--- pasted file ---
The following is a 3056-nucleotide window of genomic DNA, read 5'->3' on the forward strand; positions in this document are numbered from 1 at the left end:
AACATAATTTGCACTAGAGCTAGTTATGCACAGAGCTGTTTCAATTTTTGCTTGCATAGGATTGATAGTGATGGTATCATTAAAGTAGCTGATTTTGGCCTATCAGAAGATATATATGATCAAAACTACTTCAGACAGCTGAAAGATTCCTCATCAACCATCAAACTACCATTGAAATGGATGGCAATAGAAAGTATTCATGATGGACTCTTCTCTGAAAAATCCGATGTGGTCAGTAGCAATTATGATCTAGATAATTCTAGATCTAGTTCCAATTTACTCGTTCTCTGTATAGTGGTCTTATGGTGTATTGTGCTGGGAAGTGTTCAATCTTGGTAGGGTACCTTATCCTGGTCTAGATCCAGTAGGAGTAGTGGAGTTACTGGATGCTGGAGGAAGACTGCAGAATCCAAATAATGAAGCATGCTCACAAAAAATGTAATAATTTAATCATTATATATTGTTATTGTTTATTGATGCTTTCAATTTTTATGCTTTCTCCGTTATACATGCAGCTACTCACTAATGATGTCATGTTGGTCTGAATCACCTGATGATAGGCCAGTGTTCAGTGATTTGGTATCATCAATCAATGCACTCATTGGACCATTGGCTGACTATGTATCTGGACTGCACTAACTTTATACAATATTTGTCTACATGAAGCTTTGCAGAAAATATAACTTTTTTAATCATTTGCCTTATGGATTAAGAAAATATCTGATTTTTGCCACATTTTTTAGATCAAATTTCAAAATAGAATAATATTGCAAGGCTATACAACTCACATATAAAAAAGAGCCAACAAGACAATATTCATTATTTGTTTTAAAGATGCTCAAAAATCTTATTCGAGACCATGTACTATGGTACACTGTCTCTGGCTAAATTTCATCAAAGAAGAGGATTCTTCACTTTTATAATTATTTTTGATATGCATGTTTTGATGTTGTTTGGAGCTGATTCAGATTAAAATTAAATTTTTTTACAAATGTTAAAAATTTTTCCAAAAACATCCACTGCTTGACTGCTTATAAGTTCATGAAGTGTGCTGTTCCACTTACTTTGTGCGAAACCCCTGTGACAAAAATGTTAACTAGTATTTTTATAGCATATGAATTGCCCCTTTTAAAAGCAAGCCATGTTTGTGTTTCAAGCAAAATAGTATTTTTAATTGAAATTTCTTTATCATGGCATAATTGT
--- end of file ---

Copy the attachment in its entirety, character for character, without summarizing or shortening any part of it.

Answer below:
The following is a 3056-nucleotide window of genomic DNA, read 5'->3' on the forward strand; positions in this document are numbered from 1 at the left end:
AACATAATTTGCACTAGAGCTAGTTATGCACAGAGCTGTTTCAATTTTTGCTTGCATAGGATTGATAGTGATGGTATCATTAAAGTAGCTGATTTTGGCCTATCAGAAGATATATATGATCAAAACTACTTCAGACAGCTGAAAGATTCCTCATCAACCATCAAACTACCATTGAAATGGATGGCAATAGAAAGTATTCATGATGGACTCTTCTCTGAAAAATCCGATGTGGTCAGTAGCAATTATGATCTAGATAATTCTAGATCTAGTTCCAATTTACTCGTTCTCTGTATAGTGGTCTTATGGTGTATTGTGCTGGGAAGTGTTCAATCTTGGTAGGGTACCTTATCCTGGTCTAGATCCAGTAGGAGTAGTGGAGTTACTGGATGCTGGAGGAAGACTGCAGAATCCAAATAATGAAGCATGCTCACAAAAAATGTAATAATTTAATCATTATATATTGTTATTGTTTATTGATGCTTTCAATTTTTATGCTTTCTCCGTTATACATGCAGCTACTCACTAATGATGTCATGTTGGTCTGAATCACCTGATGATAGGCCAGTGTTCAGTGATTTGGTATCATCAATCAATGCACTCATTGGACCATTGGCTGACTATGTATCTGGACTGCACTAACTTTATACAATATTTGTCTACATGAAGCTTTGCAGAAAATATAACTTTTTTAATCATTTGCCTTATGGATTAAGAAAATATCTGATTTTTGCCACATTTTTTAGATCAAATTTCAAAATAGAATAATATTGCAAGGCTATACAACTCACATATAAAAAAGAGCCAACAAGACAATATTCATTATTTGTTTTAAAGATGCTCAAAAATCTTATTCGAGACCATGTACTATGGTACACTGTCTCTGGCTAAATTTCATCAAAGAAGAGGATTCTTCACTTTTATAATTATTTTTGATATGCATGTTTTGATGTTGTTTGGAGCTGATTCAGATTAAAATTAAATTTTTTTACAAATGTTAAAAATTTTTCCAAAAACATCCACTGCTTGACTGCTTATAAGTTCATGAAGTGTGCTGTTCCACTTACTTTGTGCGAAACCCCTGTGACAAAAATGTTAACTAGTATTTTTATAGCATATGAATTGCCCCTTTTAAAAGCAAGCCATGTTTGTGTTTCAAGCAAAATAGTATTTTTAATTGAAATTTCTTTATCATGGCATAATTGT